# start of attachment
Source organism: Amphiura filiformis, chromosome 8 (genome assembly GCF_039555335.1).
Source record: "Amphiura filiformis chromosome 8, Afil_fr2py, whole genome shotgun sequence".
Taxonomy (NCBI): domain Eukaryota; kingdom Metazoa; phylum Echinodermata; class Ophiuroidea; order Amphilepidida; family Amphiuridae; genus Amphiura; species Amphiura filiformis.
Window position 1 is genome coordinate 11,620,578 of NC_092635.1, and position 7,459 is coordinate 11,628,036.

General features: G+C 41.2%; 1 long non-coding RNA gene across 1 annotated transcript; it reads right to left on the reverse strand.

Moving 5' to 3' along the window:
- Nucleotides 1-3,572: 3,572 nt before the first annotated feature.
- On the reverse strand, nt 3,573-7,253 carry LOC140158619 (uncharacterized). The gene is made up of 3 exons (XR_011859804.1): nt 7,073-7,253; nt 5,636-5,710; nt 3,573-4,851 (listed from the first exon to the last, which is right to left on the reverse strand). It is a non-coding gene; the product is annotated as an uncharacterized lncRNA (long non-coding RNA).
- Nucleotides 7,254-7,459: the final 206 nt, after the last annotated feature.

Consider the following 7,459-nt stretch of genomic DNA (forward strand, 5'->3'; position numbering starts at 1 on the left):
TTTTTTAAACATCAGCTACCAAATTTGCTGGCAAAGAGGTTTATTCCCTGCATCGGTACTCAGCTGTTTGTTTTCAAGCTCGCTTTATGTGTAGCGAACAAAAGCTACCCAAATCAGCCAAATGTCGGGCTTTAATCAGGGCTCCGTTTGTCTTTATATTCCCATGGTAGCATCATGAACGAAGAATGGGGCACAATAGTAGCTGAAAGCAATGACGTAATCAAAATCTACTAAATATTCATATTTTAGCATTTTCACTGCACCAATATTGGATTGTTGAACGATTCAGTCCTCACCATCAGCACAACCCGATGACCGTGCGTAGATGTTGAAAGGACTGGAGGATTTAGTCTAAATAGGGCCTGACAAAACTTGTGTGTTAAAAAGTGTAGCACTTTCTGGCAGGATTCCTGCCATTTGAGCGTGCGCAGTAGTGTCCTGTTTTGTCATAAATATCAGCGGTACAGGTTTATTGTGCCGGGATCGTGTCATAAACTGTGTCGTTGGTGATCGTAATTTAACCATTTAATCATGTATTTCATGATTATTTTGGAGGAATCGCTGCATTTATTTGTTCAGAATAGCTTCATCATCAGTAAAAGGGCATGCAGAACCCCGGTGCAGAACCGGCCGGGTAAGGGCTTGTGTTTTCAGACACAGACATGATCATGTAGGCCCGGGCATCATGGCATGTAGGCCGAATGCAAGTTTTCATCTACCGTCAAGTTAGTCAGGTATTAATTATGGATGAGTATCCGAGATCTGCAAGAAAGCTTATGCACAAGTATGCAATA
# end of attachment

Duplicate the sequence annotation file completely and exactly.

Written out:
Source organism: Amphiura filiformis, chromosome 8 (genome assembly GCF_039555335.1).
Source record: "Amphiura filiformis chromosome 8, Afil_fr2py, whole genome shotgun sequence".
Taxonomy (NCBI): domain Eukaryota; kingdom Metazoa; phylum Echinodermata; class Ophiuroidea; order Amphilepidida; family Amphiuridae; genus Amphiura; species Amphiura filiformis.
Window position 1 is genome coordinate 11,620,578 of NC_092635.1, and position 7,459 is coordinate 11,628,036.

General features: G+C 41.2%; 1 long non-coding RNA gene across 1 annotated transcript; it reads right to left on the reverse strand.

Moving 5' to 3' along the window:
- Nucleotides 1-3,572: 3,572 nt before the first annotated feature.
- On the reverse strand, nt 3,573-7,253 carry LOC140158619 (uncharacterized). The gene is made up of 3 exons (XR_011859804.1): nt 7,073-7,253; nt 5,636-5,710; nt 3,573-4,851 (listed from the first exon to the last, which is right to left on the reverse strand). It is a non-coding gene; the product is annotated as an uncharacterized lncRNA (long non-coding RNA).
- Nucleotides 7,254-7,459: the final 206 nt, after the last annotated feature.

Consider the following 7,459-nt stretch of genomic DNA (forward strand, 5'->3'; position numbering starts at 1 on the left):
TTTTTTAAACATCAGCTACCAAATTTGCTGGCAAAGAGGTTTATTCCCTGCATCGGTACTCAGCTGTTTGTTTTCAAGCTCGCTTTATGTGTAGCGAACAAAAGCTACCCAAATCAGCCAAATGTCGGGCTTTAATCAGGGCTCCGTTTGTCTTTATATTCCCATGGTAGCATCATGAACGAAGAATGGGGCACAATAGTAGCTGAAAGCAATGACGTAATCAAAATCTACTAAATATTCATATTTTAGCATTTTCACTGCACCAATATTGGATTGTTGAACGATTCAGTCCTCACCATCAGCACAACCCGATGACCGTGCGTAGATGTTGAAAGGACTGGAGGATTTAGTCTAAATAGGGCCTGACAAAACTTGTGTGTTAAAAAGTGTAGCACTTTCTGGCAGGATTCCTGCCATTTGAGCGTGCGCAGTAGTGTCCTGTTTTGTCATAAATATCAGCGGTACAGGTTTATTGTGCCGGGATCGTGTCATAAACTGTGTCGTTGGTGATCGTAATTTAACCATTTAATCATGTATTTCATGATTATTTTGGAGGAATCGCTGCATTTATTTGTTCAGAATAGCTTCATCATCAGTAAAAGGGCATGCAGAACCCCGGTGCAGAACCGGCCGGGTAAGGGCTTGTGTTTTCAGACACAGACATGATCATGTAGGCCCGGGCATCATGGCATGTAGGCCGAATGCAAGTTTTCATCTACCGTCAAGTTAGTCAGGTATTAATTATGGATGAGTATCCGAGATCTGCAAGAAAGCTTATGCACAAGTATGCAATA